Accuracy of readings

Parental definition of “accuracy”

A key emergent theme was the importance to parents of thermometer accuracy. The definition of what they would consider “accuracy” varied widely. For some, the essential feature was the ability to detect presence or absence of a fever; other parents looked for reproducibility of the readings on repeat testing:

“If I was to take a reading in one ear and then in the other ear..if that is showing quite a consistent reading...I think I would feel like it was working correctly” (i7).

However, few had pre-formed ideas about how similar the numbers themselves would have to be to be “accurate”; some had a rule of thumb they used, but many were less clear.

“if they’re more than a degree apart then I start wondering and then I’ll do it again” (i10).

“they weren’t too far off each other so I was happy with the results” (i4).

Anxiety about usage

Parents expressed concerns regarding whether how they used the thermometer might affect its accuracy:

“I’m never sure if I’ve put it far enough into her ear or not far enough in…I’m not confident that I wouldn’t miss something by not being able to use it perfectly” (i17).

A common anxiety was that their lack of training or imperfect usage would lead to inaccurate readings, missing a fever or illness. This motivated some parents to seek a medical review, for the reassurance of a healthcare professional confirming the temperature measurement, and highlighting parent’s perception of the crucial role of temperature measurement in assessing their child’s illness.

“I have had some times when..I don’t even think it’s working correctly or I don’t think it’s that accurate so it is always best to stop to get it checked by the doctor because they can obviously do it correctly” (i12).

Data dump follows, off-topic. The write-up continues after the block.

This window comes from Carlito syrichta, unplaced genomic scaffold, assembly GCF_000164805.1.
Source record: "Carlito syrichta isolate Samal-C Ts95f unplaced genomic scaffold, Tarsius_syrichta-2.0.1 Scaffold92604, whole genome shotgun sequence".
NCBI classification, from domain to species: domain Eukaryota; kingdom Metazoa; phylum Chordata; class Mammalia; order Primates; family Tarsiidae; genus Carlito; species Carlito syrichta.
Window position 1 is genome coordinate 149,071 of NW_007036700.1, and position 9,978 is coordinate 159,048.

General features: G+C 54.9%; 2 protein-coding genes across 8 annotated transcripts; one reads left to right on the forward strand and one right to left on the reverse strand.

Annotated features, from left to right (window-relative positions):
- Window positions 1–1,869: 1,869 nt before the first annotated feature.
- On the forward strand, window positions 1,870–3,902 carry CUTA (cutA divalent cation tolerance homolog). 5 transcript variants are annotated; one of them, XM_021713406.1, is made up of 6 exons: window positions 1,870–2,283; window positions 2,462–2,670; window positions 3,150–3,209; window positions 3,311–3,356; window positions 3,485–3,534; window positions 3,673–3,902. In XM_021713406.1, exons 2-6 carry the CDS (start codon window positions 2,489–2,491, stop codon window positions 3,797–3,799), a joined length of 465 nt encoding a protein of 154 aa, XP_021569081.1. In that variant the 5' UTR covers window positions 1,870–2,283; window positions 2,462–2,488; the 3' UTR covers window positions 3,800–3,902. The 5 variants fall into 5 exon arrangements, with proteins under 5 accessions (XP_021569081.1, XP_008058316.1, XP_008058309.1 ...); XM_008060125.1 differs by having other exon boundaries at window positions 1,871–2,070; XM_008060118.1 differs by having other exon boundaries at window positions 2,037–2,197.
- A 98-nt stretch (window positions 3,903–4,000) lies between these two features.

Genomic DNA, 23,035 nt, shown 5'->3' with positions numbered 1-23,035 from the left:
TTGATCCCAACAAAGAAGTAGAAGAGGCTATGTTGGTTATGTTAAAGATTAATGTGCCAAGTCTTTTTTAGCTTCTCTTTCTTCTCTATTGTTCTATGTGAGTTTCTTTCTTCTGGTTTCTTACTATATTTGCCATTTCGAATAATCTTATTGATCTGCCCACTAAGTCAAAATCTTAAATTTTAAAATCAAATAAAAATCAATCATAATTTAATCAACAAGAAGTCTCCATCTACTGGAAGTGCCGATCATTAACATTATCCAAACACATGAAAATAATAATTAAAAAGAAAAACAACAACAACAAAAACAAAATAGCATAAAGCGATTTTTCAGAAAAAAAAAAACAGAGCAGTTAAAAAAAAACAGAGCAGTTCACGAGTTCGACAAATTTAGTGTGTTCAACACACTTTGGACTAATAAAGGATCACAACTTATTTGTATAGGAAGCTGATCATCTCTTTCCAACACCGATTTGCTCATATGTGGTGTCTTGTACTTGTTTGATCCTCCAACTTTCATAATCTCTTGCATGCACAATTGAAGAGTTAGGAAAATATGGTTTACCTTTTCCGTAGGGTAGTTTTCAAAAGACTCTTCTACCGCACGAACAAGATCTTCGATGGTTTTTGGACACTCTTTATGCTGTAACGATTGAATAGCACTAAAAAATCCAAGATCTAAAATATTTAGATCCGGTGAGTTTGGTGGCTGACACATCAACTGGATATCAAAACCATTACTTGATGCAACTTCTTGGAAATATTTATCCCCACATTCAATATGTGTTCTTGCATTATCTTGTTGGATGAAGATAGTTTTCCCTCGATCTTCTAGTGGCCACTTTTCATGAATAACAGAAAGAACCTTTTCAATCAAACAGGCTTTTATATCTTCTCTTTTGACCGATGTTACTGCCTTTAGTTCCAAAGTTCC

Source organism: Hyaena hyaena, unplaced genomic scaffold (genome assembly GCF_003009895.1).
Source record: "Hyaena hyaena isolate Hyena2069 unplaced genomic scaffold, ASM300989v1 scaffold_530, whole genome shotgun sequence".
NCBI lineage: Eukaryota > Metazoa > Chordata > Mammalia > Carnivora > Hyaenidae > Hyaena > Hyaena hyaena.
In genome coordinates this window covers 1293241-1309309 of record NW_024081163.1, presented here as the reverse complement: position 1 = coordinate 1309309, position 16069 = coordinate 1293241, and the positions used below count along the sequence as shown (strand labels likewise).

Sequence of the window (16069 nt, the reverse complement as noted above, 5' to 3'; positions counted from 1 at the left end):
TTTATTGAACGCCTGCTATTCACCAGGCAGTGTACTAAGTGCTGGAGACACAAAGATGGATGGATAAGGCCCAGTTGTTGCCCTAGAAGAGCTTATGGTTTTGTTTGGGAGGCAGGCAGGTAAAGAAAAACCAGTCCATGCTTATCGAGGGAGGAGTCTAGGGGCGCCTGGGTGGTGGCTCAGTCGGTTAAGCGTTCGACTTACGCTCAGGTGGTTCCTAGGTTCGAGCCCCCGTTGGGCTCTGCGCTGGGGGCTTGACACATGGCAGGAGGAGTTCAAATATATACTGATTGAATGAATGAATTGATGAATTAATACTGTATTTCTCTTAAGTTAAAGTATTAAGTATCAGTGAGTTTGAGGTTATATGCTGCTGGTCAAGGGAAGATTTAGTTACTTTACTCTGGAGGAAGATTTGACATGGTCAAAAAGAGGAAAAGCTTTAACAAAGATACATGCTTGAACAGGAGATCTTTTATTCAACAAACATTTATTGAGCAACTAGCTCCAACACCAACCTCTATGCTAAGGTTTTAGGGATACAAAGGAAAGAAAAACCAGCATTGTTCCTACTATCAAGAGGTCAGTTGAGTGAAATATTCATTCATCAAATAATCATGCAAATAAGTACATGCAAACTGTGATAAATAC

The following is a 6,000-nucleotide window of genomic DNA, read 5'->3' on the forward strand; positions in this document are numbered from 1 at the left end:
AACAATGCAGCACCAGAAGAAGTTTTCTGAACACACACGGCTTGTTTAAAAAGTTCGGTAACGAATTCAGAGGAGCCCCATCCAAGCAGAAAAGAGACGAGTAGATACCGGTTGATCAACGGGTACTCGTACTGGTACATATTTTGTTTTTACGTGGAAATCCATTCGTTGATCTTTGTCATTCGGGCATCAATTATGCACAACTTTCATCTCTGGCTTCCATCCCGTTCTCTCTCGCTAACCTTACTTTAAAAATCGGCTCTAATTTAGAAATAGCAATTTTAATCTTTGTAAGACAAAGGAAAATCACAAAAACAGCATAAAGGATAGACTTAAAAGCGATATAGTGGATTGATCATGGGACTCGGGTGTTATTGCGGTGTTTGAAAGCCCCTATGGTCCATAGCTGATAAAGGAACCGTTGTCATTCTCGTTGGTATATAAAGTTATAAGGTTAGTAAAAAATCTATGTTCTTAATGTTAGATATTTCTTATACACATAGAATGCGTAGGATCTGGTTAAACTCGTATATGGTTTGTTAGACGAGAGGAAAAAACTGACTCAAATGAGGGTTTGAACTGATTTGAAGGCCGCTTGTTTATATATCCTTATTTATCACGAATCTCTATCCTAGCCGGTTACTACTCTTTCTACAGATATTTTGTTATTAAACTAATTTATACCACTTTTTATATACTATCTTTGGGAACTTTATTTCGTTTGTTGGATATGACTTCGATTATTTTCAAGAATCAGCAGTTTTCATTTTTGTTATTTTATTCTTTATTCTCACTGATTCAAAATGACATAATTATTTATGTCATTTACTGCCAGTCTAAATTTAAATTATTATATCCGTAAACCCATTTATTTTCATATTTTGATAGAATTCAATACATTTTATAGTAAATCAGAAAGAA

Interpretation of numerical values

Numerical values of temperature were used in three further ways by parents.

Indication for action

Some parents described using numerical thresholds as an indication for treatment or action,

“I think going over 40 was a key one. So yes 39.08 I would probably try and manage that at home, hitting over 40 I would be going to the emergency room” (i12).

where others used measures like “height” of temperature or how quickly it had evolved:

“It’s more seeing the difference…it’s seeing how long it’s taken her to get up to that temperature and that sort of thing” (i18).

Monitoring response to treatment

Most parents described repeating measurements to monitor response to treatment with antipyretics, looking for a reduction in temperature, rather than achieving a particular target.

“if the temperature responds to Paracetamol or Ibuprofen..if it comes down within half an hour or so then generally there’s not too much to worry about but if it doesn’t respond to either of those two then it could be something more serious” (i10).

Thresholds for a “bad” fever

Parents who cited a numerical value commonly used 38, 39 or 40 °C (reported by three, four, and five participants respectively) as their threshold for concern or a “bad” fever. However, many (especially first-time parents) reported the challenge of recalling what a “normal” temperature was:

In actual fact I can’t even remember it from one week to the next, so basically every time they have a fever I have to Google what is actually acceptable and what is not” (i20).

Some parents found removal of the numbers altogether, and interpretation of the results by one of the NCITs (Thermofocus 800), more helpful:

“So the blue one had a smiley face…just kind of symbols rather than numbers…I much preferred that because even though I would count myself as a fairly knowledgeable person, when she’s unwell I’m a bit stressed I can’t then remember what counts as a temperature” (i6).